A String of Marine Shells from the Neolithic site of Vršnik (Ovce polje, Republic of Macedonia)
A string of marine shell beads from the Neolithic site of Vegnik (Ovce polje, Republic of Macedonia) Beads made of Spondylus gaederopus, Antalis vulgaris and Cyclope neritea, most likely forming a single string, are found in an anthropomorphic vessel at the Neolithic site of Vrgnik (Ovce polje, Republic of Macedonia). The discovery was made in the course of the excavations of the Neolithic settlement, conducted by Milutin and Draga Garaganin (1961). In the excavation report, the anthropomorphic vessel has been illustrated, and the find of shell beads just shortly mentioned. Later, this find has been forgotten and omitted on the maps of Spondylus/marine shells findings in the prehistoric Europe. Majority of beads are made of Spondylus and Antalis shells. Being that these two molluscs have shells of very different morphology and structure, beads are unexpectedly similar in size, shape and color. Assumption is imposed that exactly that was the intention of the beads' producer, to make the like out of unlike row material.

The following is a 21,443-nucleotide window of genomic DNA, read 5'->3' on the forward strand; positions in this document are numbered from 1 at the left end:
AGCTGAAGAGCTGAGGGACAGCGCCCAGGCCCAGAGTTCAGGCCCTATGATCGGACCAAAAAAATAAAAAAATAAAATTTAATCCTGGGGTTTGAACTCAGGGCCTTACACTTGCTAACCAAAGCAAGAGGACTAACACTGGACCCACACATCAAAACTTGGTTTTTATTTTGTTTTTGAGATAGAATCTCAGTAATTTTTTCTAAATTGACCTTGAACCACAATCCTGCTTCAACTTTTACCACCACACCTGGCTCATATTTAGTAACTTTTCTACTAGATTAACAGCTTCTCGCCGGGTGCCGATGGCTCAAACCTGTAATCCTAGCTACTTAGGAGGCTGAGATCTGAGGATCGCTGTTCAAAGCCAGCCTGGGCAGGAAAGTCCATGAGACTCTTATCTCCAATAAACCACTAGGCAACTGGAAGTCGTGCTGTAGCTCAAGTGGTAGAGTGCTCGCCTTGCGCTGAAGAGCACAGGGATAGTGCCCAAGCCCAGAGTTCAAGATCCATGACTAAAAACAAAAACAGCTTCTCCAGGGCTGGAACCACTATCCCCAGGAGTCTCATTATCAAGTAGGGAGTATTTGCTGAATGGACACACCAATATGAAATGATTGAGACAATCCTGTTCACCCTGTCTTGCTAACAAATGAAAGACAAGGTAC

The use of Cyclope shells on one side, and Spondylus beads on the other, point to interweaving of Mesolithic tradition and adoption of new, Neolithic trends in ornament production and exchange. At any rate, this find represents an important datum for the European Spondylus exchange network in the Neolithic period. Also, it adds to the appreciation of Antalis items' share in the exchange network, which might be underestimated because of the difficulties of scaphopod identification. Putting this find back in focus is also a motive to undertake mapping of items made of marine shells, in Pelagonia, the valley of the river Vardar and Ovce polje in Macedonia, the region previously poorly researched in this respect.